When I meet with clients, I often seek to learn more about their corporate structure; identify others within the organization that would benefit from our services and find ways to offer economies of scale. The most common response is, “Oh, I am only concerned with my department and really don’t interact with the other areas that much.”
I recently overheard someone from a large corporation say, “Next month will be a ‘red’ month.” The speaker went on to explain that meant a spending freeze was coming up and any unnecessary spending would be curtailed.
The answer to that question depends upon your risk tolerance. If you are able to afford all the consequences of having a non-compliant SDS going out with your shipments, then by all means, use a free online machine translation for your health and safety guidance. Would you also put your Last Will and Testament through it? If so, you have a higher risk tolerance than 99.9999% of the rest of us.
For over six years a group of dedicated people have worked to develop ASTM standards for Quality Assurance in Language Services. ASTM created Technical Committee F43 for Language Services and Products in 2010. There are nine subcommittees, with F43.05 being the subcommittee working on a standard for Language Service Companies (LSCs) for Quality Assurance in Language Services.
Regardless of which side of the political spectrum you prefer, the one thing you can say with certainty is that almost nobody predicted the events of 2016! All those speakers who wind up at the various language industry events each year talking about the “Future of the Industry” are really offering a best guess without any solid evidence that trends will materialize or fade away.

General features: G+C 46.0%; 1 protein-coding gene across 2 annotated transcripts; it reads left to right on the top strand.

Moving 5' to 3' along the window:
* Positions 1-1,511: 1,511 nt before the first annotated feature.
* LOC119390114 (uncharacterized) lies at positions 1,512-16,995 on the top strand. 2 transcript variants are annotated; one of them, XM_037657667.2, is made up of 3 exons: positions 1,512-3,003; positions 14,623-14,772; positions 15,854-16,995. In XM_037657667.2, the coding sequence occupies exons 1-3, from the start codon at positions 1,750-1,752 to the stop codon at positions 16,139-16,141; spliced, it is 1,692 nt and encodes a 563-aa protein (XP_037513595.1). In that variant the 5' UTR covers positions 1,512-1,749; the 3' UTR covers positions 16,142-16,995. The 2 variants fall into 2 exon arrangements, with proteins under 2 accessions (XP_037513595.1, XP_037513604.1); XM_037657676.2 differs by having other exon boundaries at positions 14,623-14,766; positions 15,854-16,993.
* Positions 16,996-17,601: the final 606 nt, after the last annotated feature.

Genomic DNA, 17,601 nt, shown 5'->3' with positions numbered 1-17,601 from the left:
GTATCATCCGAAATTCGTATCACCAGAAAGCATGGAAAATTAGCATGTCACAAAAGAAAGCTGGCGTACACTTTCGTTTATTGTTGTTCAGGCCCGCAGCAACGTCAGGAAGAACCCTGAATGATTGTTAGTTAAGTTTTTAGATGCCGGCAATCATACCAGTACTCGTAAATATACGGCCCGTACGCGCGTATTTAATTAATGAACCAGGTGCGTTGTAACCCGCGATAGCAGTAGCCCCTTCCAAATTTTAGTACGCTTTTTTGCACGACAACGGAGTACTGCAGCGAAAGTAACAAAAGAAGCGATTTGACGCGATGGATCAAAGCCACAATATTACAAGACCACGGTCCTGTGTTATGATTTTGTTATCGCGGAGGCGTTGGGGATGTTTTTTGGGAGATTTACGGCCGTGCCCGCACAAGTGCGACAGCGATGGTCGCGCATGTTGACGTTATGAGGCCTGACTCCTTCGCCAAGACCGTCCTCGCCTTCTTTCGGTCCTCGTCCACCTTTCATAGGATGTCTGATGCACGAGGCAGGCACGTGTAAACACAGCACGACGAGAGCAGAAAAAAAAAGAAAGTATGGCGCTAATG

In 2009, the well-known HSBC Bank had to invest $10 million in damage control after its "assume nothing" slogan was poorly translated as "do nothing" in several other countries. This example is all too common about the major financial effects of a wrong translation in business. Translation is an important concern when mergers or acquisitions take place.
When I speak with prospective clients I quite often hear the statement, “We have employees all over the world and they do the translations for us.”
I realize that most people still believe the Earth is being overpopulated and we are running out of resources. In reality, with the exception of the African continent, almost all other regions are either stable or experiencing population decline.1
Occasionally we have a need to find a new project manager, and we approach the task with a certain amount of trepidation. Casting the broad net of a Help Wanted ad brings in all types of prospects and depending on how you word the ad, the responses can be exactly what you were looking for, or completely miss the mark. So as we wax philosophical around the coffee pot, we attempted to determine if in fact, there were certain jobs or industries that made better project manager candidates.
Incorrect translations can be a source of humor in many areas of the consumer marketplace. In the chemical industry, however, these errors can have serious and long-lasting effects on the safety of workers and facilities. Mistakes in chemical labeling or documentation can result in injuries or deaths in the production environment. These errors can also have a major impact on the reputation of companies in the chemical field. Here are some of the most serious consequences of translation errors for modern chemical companies.